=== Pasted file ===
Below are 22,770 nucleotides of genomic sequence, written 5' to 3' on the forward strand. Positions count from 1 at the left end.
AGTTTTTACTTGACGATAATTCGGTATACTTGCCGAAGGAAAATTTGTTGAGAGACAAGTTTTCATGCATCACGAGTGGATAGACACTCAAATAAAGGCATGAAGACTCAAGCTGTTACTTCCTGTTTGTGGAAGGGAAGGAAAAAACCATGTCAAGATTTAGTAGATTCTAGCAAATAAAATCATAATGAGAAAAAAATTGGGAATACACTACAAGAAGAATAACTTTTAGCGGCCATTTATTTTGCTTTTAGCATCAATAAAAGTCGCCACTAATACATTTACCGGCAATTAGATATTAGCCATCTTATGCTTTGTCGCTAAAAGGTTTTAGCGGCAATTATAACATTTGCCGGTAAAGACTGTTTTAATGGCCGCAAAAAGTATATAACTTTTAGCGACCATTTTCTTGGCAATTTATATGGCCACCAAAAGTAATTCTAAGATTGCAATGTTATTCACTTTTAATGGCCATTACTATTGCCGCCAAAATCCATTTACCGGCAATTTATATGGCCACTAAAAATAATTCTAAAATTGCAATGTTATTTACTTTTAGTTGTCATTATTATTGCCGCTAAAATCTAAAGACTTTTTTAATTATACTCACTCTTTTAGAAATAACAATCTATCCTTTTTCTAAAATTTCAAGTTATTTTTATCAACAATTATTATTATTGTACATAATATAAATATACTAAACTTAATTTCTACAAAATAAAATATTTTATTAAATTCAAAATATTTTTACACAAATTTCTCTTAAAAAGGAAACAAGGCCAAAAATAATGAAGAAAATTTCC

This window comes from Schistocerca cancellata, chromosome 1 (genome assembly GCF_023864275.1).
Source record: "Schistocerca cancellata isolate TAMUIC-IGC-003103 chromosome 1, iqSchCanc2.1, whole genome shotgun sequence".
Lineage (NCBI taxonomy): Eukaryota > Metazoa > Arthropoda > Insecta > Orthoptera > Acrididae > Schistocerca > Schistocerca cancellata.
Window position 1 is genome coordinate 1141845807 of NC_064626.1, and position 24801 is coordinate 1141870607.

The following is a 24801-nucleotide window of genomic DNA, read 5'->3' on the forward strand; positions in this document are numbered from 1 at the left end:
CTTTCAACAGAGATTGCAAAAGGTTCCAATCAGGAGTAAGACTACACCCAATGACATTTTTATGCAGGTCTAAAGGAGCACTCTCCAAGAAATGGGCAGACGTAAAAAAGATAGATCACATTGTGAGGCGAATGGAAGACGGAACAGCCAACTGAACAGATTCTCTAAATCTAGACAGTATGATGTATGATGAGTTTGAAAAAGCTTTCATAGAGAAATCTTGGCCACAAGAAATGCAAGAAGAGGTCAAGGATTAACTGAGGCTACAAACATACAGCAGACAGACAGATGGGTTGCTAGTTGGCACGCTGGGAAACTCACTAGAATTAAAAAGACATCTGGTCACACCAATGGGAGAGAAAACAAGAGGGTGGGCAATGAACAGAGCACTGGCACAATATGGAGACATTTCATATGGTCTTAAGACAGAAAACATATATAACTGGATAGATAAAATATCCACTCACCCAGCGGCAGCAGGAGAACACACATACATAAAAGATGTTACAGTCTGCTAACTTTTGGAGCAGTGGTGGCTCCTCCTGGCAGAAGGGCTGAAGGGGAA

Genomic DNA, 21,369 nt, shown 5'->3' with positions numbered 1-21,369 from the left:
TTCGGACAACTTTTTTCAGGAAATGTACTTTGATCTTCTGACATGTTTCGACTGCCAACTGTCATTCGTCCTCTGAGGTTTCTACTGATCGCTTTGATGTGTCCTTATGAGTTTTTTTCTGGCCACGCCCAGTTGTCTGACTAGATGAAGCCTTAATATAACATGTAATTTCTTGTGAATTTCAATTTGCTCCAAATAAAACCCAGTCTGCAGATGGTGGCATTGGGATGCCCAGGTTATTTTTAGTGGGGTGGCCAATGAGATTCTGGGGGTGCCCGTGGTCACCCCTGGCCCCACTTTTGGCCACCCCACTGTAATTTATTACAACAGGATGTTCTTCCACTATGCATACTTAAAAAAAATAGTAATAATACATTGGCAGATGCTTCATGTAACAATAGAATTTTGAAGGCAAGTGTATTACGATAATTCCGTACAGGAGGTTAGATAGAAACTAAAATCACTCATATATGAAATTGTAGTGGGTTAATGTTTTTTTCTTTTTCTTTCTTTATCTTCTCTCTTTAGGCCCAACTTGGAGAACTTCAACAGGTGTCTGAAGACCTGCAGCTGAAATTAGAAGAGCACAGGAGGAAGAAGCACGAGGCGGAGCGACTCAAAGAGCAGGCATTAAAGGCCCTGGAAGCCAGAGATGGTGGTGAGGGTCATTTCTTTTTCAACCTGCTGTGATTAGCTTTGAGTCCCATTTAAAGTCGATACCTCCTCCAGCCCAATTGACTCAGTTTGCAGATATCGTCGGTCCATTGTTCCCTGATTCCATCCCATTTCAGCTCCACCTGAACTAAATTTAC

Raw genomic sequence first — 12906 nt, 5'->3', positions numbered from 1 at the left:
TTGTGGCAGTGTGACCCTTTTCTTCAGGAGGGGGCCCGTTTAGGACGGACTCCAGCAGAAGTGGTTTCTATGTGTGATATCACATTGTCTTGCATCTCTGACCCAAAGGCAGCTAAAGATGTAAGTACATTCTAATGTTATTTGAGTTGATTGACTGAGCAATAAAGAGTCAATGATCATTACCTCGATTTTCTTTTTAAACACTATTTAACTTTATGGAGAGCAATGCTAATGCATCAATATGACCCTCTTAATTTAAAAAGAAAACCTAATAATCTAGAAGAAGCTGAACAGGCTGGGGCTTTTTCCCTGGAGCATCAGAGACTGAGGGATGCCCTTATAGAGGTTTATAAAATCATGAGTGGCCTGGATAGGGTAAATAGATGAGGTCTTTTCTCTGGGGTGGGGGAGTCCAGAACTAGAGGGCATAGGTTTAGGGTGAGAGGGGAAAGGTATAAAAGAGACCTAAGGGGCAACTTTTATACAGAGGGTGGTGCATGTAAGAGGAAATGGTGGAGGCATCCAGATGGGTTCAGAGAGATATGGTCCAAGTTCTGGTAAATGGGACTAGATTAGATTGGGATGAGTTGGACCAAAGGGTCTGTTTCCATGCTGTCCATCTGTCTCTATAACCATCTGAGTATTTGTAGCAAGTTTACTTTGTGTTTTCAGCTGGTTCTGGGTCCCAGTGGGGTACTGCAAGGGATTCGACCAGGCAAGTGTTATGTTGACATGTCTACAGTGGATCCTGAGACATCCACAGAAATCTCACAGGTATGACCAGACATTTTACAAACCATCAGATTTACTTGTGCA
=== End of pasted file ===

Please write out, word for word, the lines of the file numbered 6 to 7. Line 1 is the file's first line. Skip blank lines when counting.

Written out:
Window position 1 is genome coordinate 1141845807 of NC_064626.1, and position 24801 is coordinate 1141870607.

The following is a 24801-nucleotide window of genomic DNA, read 5'->3' on the forward strand; positions in this document are numbered from 1 at the left end: